Picture of author.

Nuruddin Farah

Author of Maps

23+ Works 1,746 Members 39 Reviews 6 Favorited

About the Author

MAPS, Nuruddin Farah, 0-14-029643-3 The 1998 laureate of the Neustadt International Prize for Literature, Nuruddin Farah has been described as "one of the finest contemporary African novelists" (Salman Rushdie). Farah was born in 1945, in what is now Somalia (what was then the Italian Somaliland), show more in Baidoa, and grew up in Kallafo, under Ethiopian rule in Ogaden. The ethnically and linguistically mixed area of his childhood contributred to his early fascination with literature. He spoke Somali at his home but at school learned Amharic, Italian, Arabic, and English. Farah worked for the Ministry of Education in Somalia before leaving for India to study philosophy and literature. His first novel, From a "Crooked Rib", was published in 1970; it has since achieved worldwide cult status, admired for its empathetic portrait of a Somali woman struggling with the restraints of traditional Somali society. It was followed by "A Naked Needle" (1976). Farah's next three novels, "Sweet and Sour Milk" (1979), "Sardines" (1981) and "Close Sesame" (1983), form the trilogy collectively known as "Variations on the Theme of an African Dictatorship". Upon the publication of "Sweet and Sour Milk", which won the English Speaking Union Literary Award, Farah became persona non grata in his native Somalia. In exile, Farah began what has become a lifelong literary project: "to keep my country alive by writing about it." The "Variations" trilogy was followed by the "Blood in the Sun" trilogy, which consists of "Maps" (1986), "Gifts" (1992), and "Secrets" (1998). Farah lives in Cape Town, South Africa, with his wife and two children. show less
Image credit: Philippe Matsas


Works by Nuruddin Farah

Maps (1986) 340 copies
Links (2004) 261 copies
Secrets (1998) 199 copies
Knots (2007) 175 copies
Gifts (1993) 141 copies
From a Crooked Rib (1970) 110 copies
Sweet and Sour Milk (1979) 101 copies
Hiding in Plain Sight (2014) 91 copies
Crossbones (2011) 85 copies
North of Dawn: A Novel (2018) 84 copies
Sardines (1981) 82 copies
Close Sesame (1983) 50 copies
A Naked Needle (1976) 12 copies
Eslabones (2011) 3 copies
Dolda i det fullt synliga (2017) 2 copies

Associated Works

Granta 49: Money (1994) — Contributor — 118 copies
Under African Skies: Modern African Stories (1997) — Contributor — 92 copies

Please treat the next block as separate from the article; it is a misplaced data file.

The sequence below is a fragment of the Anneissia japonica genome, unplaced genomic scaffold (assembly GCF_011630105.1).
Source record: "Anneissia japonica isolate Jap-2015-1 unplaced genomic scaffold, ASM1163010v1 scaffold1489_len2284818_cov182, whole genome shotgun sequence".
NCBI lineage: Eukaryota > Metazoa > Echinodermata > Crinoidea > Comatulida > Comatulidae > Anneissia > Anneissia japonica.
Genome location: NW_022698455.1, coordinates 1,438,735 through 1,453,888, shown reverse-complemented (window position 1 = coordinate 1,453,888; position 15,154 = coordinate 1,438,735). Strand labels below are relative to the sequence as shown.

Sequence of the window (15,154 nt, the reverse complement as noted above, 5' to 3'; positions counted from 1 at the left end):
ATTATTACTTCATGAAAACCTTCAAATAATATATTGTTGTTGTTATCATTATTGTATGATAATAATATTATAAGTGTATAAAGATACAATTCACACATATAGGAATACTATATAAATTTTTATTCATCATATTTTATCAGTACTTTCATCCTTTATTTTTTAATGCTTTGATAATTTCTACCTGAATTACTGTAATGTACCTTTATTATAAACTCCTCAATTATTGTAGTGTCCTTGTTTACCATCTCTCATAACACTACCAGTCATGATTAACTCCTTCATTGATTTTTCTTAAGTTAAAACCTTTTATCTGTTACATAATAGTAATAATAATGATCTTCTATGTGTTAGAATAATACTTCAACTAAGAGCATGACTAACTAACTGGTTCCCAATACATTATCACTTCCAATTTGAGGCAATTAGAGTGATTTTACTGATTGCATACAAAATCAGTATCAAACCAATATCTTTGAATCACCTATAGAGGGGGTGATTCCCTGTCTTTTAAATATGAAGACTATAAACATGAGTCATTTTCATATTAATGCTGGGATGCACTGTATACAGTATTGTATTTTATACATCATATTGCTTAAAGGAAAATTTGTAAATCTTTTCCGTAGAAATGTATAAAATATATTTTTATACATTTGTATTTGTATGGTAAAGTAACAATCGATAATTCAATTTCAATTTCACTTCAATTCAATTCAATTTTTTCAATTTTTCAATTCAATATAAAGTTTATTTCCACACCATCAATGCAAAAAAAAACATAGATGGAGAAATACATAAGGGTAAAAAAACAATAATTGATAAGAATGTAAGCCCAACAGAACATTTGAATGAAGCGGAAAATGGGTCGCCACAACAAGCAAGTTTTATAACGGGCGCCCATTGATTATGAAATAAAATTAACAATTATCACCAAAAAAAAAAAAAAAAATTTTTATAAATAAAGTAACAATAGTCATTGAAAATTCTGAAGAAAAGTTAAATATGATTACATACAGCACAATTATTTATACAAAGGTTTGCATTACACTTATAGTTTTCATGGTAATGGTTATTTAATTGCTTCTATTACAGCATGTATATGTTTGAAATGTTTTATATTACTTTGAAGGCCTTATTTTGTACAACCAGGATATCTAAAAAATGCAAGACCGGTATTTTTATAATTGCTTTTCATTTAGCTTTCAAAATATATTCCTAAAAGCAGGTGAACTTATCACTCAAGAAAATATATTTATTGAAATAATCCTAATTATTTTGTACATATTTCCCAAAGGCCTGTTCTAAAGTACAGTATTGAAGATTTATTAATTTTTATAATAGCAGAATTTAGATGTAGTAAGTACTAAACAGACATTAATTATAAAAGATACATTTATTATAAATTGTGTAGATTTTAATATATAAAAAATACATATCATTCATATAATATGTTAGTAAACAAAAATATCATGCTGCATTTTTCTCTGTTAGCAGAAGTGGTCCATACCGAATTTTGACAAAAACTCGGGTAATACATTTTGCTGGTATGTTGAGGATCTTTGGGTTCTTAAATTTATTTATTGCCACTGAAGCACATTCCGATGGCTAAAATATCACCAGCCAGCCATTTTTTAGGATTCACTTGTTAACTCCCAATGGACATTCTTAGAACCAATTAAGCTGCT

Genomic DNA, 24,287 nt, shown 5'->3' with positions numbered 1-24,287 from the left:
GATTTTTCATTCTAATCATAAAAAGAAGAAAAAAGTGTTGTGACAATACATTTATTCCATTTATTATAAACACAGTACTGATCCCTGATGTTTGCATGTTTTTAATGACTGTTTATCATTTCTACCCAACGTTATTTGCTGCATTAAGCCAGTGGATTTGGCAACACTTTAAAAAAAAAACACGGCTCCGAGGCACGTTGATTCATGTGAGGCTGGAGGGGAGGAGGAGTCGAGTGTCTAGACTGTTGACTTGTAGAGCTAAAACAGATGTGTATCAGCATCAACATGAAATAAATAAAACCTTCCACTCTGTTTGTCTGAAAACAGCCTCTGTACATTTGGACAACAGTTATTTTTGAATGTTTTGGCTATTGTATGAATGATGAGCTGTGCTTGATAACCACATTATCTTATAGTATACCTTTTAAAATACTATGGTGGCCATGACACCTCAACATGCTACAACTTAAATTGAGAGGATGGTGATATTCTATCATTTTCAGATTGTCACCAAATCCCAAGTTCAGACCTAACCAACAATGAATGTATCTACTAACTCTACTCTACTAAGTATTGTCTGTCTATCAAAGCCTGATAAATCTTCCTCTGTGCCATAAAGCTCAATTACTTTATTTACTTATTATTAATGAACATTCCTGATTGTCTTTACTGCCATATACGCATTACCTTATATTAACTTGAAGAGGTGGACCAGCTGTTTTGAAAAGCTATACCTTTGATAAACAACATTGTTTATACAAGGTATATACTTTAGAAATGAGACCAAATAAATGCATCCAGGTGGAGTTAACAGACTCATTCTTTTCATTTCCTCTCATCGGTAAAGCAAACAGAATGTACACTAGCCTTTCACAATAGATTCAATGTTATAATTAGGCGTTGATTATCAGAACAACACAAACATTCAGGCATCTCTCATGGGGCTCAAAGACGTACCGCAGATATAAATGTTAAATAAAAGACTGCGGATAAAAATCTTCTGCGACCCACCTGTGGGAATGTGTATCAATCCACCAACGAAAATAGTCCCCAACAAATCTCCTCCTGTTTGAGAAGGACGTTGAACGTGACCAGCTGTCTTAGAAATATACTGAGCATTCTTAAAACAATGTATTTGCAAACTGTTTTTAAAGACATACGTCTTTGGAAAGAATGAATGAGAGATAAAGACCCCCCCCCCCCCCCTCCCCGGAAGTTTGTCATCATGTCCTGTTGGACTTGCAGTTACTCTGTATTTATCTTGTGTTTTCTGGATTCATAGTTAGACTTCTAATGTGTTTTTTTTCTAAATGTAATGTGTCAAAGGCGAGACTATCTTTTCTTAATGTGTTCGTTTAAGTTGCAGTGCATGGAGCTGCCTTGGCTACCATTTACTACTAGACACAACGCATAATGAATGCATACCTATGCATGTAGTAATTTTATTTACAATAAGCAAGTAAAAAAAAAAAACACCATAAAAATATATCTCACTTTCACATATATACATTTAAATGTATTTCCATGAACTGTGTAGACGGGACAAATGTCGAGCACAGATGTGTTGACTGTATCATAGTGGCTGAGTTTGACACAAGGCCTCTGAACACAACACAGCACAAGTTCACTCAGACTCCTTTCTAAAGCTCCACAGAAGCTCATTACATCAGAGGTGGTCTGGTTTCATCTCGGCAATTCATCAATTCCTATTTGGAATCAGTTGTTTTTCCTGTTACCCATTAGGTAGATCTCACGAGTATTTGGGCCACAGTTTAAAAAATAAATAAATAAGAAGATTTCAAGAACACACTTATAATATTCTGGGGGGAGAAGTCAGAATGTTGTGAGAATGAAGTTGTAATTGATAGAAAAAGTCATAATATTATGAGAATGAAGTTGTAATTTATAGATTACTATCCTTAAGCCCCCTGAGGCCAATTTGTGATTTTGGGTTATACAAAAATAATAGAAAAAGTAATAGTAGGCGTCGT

African Literature: an anthology of criticism and theory (2007) — Contributor — 23 copies
Solo: Writers on Pilgrimage (2004) — Contributor — 11 copies


Common Knowledge



An intriguing book, experimental in its way (something I generally do not enjoy), and quite well done. I kept running into positive reviews of this work so finally broke down and bought it. Barcena (born in Santander, Spain, in 1984) is apparently a highly regarded author in Spain. I have seen his work compared with that of Cormac McCarthy (I agree) and Joseph Conrad (maybe, but mostly not so much). The plot begins in 16th century Mexico when two “gentlemen” hire Juan de Toñanes—a retired and down-on-his-luck former conquistador—to find Juan the Indian, a highly charismatic, missionary-taught man said to be causing trouble for both the Spanish-run church and state. No one knows what Juan the Indian looks like, making the search that much more interesting. The book follows the search over hundreds of miles and hundreds of years. Along the way, there are conquistadors riding horses and migrants riding trains, long-suffering peasants waiting patiently for a better world, Mexican revolutionaries, and women searching for a better life who end up murdered in the desert. The journey ends—or perhaps begins—in the U.S., north of the Mexican border. I found the writing excellent (and the translation also seemed to be so) and overwhelming. Substantial description, stream-of-consciousness…a great deal of substance worthy of much thought regarding justice and hope and even the meaning of life. (You can find an excerpt on the website of the publisher, Three Percent.)… (more)